My grandfather was a broad-faced, taciturn electrician who referred to me and my sisters as “the Indians” and yelled when we blocked the TV during Red Sox games, even threatening violence if it happened when Carl Yastrzemski was at bat. Everyone called him Spike.
He came down with phlebitis when I was 12, after he and my grandmother had sold the small house in Westerly, R.I., and moved into an even smaller upstairs apartment that, because of his condition, he would never leave using his own two legs. That summer I traveled from our house in suburban Baltimore to care for him while my grandmother worked to make ends meet.
My job was simple: keep him company and keep hot towels tightly wrapped around his grossly swollen, vein-hardened legs. Instead, I read magazines and books in the backyard, ate all the sweets and pickles in the pantry, watched soap operas and our President tell everyone he’s not a crook. We had scrambled eggs and toast for lunch almost daily, whether he liked it or not. The hot towels hurt my hands, so I sometimes settled for warm. The medication on the counter occasionally didn’t get administered on time if my new friends from the beach called.
If he was up to it, I’d help him into the tiny living room to watch Bob Barker and “The Price is Right.” During the commercials, he’d say to me, “Annie, one of these days I want to be on that show.” It was the only time in those six weeks that I remember him ever initiating a conversation, other than to call out from his darkened bedroom for his pills when the pain was too much.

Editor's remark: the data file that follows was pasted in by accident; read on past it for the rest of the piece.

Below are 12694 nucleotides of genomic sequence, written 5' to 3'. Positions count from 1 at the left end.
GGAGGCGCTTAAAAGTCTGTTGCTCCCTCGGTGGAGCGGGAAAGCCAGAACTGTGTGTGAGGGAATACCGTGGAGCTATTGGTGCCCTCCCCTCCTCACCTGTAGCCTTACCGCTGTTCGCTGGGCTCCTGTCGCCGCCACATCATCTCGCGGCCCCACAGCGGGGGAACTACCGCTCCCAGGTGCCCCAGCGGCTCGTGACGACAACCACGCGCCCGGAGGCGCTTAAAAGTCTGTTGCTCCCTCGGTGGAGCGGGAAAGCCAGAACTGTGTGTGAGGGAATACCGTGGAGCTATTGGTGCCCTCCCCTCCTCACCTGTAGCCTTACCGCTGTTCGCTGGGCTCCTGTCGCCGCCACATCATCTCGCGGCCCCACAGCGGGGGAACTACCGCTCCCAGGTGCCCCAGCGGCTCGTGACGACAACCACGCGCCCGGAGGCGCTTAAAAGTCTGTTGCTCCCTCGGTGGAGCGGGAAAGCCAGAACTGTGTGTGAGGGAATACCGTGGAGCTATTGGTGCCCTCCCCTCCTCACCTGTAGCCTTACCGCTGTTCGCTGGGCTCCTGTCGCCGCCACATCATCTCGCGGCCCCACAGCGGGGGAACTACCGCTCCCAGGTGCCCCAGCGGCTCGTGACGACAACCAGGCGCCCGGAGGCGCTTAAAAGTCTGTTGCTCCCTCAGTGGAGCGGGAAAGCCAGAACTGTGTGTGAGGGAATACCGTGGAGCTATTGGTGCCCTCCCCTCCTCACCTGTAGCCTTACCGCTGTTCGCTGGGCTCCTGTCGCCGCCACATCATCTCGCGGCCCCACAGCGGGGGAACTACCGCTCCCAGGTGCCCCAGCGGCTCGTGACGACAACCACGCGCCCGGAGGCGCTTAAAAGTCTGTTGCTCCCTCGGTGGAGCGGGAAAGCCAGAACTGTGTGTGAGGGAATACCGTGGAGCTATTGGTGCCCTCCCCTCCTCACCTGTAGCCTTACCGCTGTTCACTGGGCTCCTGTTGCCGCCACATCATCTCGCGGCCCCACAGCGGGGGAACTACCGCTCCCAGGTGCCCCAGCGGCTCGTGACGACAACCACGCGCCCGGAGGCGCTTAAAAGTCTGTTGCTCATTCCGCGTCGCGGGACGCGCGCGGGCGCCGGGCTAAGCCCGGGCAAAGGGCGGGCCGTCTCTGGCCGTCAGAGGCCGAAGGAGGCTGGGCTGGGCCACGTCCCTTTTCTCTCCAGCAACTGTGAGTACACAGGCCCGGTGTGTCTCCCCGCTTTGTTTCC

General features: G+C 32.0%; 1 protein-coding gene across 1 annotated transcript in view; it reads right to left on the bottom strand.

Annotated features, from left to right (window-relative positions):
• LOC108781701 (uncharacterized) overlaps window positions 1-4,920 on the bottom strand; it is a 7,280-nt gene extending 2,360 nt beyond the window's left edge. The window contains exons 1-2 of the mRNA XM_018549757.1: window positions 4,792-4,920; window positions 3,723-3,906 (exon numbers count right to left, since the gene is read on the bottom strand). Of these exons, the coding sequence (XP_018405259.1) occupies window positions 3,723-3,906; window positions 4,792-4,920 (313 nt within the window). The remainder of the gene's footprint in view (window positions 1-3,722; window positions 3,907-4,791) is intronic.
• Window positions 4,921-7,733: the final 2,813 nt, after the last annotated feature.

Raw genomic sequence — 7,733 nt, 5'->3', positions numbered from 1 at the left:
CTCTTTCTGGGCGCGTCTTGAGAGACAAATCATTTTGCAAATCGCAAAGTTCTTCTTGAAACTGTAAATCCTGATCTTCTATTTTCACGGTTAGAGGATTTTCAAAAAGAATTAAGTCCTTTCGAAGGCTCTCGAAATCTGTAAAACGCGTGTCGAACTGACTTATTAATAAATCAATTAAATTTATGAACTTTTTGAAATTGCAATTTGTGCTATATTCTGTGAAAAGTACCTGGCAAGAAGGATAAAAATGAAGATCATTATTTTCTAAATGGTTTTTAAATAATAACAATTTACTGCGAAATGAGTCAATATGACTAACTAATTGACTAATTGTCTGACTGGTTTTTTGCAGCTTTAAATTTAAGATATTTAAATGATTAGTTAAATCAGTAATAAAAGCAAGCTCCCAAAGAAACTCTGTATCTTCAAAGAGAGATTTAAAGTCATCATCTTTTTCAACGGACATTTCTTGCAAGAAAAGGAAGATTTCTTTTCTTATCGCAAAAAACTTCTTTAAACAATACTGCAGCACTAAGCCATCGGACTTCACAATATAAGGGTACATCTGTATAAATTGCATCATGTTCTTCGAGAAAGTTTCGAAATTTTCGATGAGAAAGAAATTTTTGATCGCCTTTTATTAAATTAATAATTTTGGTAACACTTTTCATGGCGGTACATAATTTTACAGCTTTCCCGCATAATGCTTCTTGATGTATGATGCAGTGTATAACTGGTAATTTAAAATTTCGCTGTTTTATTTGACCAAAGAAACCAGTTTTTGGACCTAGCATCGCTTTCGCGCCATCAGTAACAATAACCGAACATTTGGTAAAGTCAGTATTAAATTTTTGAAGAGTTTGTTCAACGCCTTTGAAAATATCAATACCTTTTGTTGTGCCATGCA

One day he asked me to call the operator for an ambulance. I didn’t know the house address, so the paramedics kept driving past the place. Then they dropped him on the stretcher going down the stairs and he yelled out in fear and pain. I couldn’t stop sobbing, even after my grandmother got there.
He was still in the hospital, dealing with advanced colon cancer, when I returned to start seventh grade. I was sitting in science class when I got a note to go home and within the hour we were heading north on I-95 for his funeral.
I couldn’t bring myself to watch this week’s final episodes of “The Price is Right" hosted by Barker. Knowing he and the show were still there for all these years had brought a disquieting comfort that now is gone. As gruff as he was, my grandfather never complained about my ill treatment, other than to ask my grandmother to please buy less eggs and more sandwich meats. And I never confronted my guilt at not taking my role as nursemaid more seriously and making my grandfather’s last months on earth more comfortable. That game show had helped ease both our pains.
I am really looking forward to digging in during my 5k trail run tomorrow morning. It’s been a very hard week here, so a very hard run seems only in order. I hope I ‘spike’ it for my grandfather.